The position they were safeguarding was certainly by then one of considerable influence. In September 1980, when the government was looking for a new prime minister in one of its several cabinet reshuffles, the Church was consulted and intimated that Grabski would not do because of earlier anti-clerical remarks. Pinkowski was appointed instead.
It is also clear that while the Church will protest about offences against ‘human rights and dignity’ (which of course includes the human rights of the Church), it is not only unwilling to challenge the regime’s right to rule but is, in practice, anxious to preserve that right in some circumstances. Thus as early as December 1980 a bishops conference issued a statement giving amazing support to the Kama government. In the assessment of Neal Ascherson, “it was the closest the Church had ever come to full recognition of the Communist state since 1944. It gave powerful endorsement to Kama’s policy of renewal and appealed for co-operation with the state authorities.”  This was followed, two days later, by a further statement which attacked KOR by name and Jacek Kuron in particular. This, it must be said, went too far on the road to collaboration. A bitter dispute followed, both in Solidarity and within the ranks of the Church itself. Nevertheless it was an attitude which persisted to the end within some sections of the Church. Even as the world watched, horrified, at the Polish movement being crushed under Jaruzelski’s military boot heel, Polish priests preaching to emigrd Poles in London attacked KOR once again and blamed the catastrophe on the fact that Solidarity had gone ‘too far.’
The Church in Poland opposes militant struggle even for reforms which it supports. In the context of the class struggle in Poland it was asking Solidarity to do the impossible. It supported workers’ demands while opposing any fight which had a realistic chance of achieving them. its proposed policy, that Solidarity should join it in a compromise with he regime was always pie in the sky. For an organisation like the Church compromise with a hostile state is a realistic proposition. Concessions to the Church do not endanger the state’s existence and concessions gained from the Church can be very useful to the state.  It is quite another matter for a working class to compromise. Its aspirations can only be achieved by destroying the economic and social goals of the ruling class.
8. Cited by Chris Harman, Poland: the truce that couldn’t last, Socialist Review, 21 March–18 April 1981, p. 25.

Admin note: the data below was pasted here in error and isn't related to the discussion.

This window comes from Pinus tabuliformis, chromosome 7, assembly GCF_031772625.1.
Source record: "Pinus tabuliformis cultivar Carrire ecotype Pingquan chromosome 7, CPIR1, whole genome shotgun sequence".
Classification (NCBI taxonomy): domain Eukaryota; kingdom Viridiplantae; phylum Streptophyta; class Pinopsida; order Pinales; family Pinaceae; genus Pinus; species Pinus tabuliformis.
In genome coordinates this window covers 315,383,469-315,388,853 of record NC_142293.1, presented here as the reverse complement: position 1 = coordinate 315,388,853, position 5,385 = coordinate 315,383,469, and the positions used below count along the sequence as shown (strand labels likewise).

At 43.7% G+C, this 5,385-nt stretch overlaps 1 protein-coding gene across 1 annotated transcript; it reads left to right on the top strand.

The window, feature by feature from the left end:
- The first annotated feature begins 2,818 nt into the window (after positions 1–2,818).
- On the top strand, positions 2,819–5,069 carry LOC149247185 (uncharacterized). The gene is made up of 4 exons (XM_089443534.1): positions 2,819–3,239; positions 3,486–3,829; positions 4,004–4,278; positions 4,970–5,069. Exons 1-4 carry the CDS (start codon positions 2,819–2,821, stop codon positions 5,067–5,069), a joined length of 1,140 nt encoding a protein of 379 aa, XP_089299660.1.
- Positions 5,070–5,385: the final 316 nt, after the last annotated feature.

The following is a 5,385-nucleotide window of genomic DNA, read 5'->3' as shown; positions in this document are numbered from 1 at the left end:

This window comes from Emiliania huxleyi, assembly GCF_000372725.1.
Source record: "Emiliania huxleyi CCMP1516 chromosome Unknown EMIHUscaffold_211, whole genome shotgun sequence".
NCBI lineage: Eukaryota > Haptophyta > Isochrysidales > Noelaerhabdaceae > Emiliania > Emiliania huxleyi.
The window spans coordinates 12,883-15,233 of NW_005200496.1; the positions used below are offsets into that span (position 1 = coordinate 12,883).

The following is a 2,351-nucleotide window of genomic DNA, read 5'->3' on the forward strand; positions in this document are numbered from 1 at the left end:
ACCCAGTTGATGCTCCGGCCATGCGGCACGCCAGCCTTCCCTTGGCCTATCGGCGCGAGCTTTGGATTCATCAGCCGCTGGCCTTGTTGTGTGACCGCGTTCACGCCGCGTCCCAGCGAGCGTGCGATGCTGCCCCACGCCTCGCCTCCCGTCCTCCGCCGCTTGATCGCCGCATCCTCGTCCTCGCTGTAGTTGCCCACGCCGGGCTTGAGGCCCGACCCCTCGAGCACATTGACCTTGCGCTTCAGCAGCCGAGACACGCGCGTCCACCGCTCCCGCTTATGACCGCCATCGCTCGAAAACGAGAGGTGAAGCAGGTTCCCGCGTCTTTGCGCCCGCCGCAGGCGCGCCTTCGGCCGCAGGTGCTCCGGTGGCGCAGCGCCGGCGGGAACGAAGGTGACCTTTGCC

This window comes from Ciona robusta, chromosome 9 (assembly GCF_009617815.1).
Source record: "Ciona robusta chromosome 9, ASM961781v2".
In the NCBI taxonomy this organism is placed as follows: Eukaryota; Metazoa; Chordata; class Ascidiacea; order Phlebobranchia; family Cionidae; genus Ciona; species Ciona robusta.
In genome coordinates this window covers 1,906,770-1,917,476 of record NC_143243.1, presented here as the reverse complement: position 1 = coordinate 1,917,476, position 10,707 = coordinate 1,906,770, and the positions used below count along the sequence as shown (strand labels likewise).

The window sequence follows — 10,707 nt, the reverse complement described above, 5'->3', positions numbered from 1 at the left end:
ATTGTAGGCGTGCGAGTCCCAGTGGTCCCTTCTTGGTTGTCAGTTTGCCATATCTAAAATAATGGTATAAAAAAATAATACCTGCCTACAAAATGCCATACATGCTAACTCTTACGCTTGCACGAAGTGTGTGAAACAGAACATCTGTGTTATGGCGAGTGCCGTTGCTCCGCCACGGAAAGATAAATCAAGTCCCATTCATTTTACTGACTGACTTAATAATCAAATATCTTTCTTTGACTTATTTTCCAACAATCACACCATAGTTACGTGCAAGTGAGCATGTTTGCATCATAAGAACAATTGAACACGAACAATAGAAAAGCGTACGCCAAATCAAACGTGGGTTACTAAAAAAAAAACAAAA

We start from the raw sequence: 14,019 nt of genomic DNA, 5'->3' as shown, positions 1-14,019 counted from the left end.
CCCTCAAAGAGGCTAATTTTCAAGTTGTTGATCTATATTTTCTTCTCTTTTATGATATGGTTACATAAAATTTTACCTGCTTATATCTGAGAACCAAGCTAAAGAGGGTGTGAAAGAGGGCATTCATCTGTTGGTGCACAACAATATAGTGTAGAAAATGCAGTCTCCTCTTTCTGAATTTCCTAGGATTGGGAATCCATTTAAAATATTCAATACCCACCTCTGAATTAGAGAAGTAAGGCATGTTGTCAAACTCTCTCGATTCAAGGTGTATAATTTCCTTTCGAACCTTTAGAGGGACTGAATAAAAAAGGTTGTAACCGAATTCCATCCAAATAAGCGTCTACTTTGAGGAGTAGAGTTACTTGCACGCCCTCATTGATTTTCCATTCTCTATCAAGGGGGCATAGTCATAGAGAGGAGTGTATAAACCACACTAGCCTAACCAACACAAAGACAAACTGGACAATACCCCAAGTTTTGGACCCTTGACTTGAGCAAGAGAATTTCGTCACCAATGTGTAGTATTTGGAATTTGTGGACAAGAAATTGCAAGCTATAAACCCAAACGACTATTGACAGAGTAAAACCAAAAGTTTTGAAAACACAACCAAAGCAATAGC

9. Poland, The State of the Republic: Two Reports of the Experience and Future Discussion Group, ed. M. Vale, London 1981 (Henceforth referred to as the DiP Report), pp. 5–7.
10. Ibid., p. 17.
11. Ibid., p. 25.
12. Ibid., p. 55.
13. J Kuron & K Modzelewski, An Open Letter to the Party, London n.d. (1965), pp. 26–27.
14. Ibid., p. 7.
15. The figures are given in an analysis by Marek Tarniewski, translated in Survey, Spring 1981.
16. The term is Kuron & Modzelewski’s.
17. DiP Report, op. cit., p. 65.
18. Labour Focus on Eastern Europe IV, 4–6.
19. Ascherson, op. cit., p. 205. The Katyn forest was the site of a massacre of Polish officers in World War II, believed to be the Russians’ work.
20. Labour Focus on Eastern Europe IV, 4–6, p. 15.
21. Not to lure the wolves out of the woods: an interview with Jacek Kuron, Der Spiegel, 15 December 1980, translated in Telos 47, Spring 1981, p. 94.
22. Ascherson, op. cit., p. 204.
23. Ibid., p. 208.
24. Kultura (Paris), nr. 5/404, May 1981. See below for discussion of the DiP group.
25. Telos, pp. 95–6.
26. Guardian, 27 May 1981.
27. Solidarnosc nr 36.
28. Cited in Chris Harman. Bureaucracy and Revolution in Eastern Europe, London 1974, p. 112.
29. Ascherson, op. cit., p. 222.
30. “The Church’s traditional commitment to nationalism, to the preservation of a patriarchal family structure and to the values of hard work and social humility, accorded excellently with the political need of the state to maintain a fragmented and politically docile population. Indeed, it has often been useful for official propaganda to have a ‘non-Marxist’ source of authority to voice ideas which are awkward to express in Marxist terminology.” Michael Szkolny, London Review of Books.
Last updated: 22.9.2013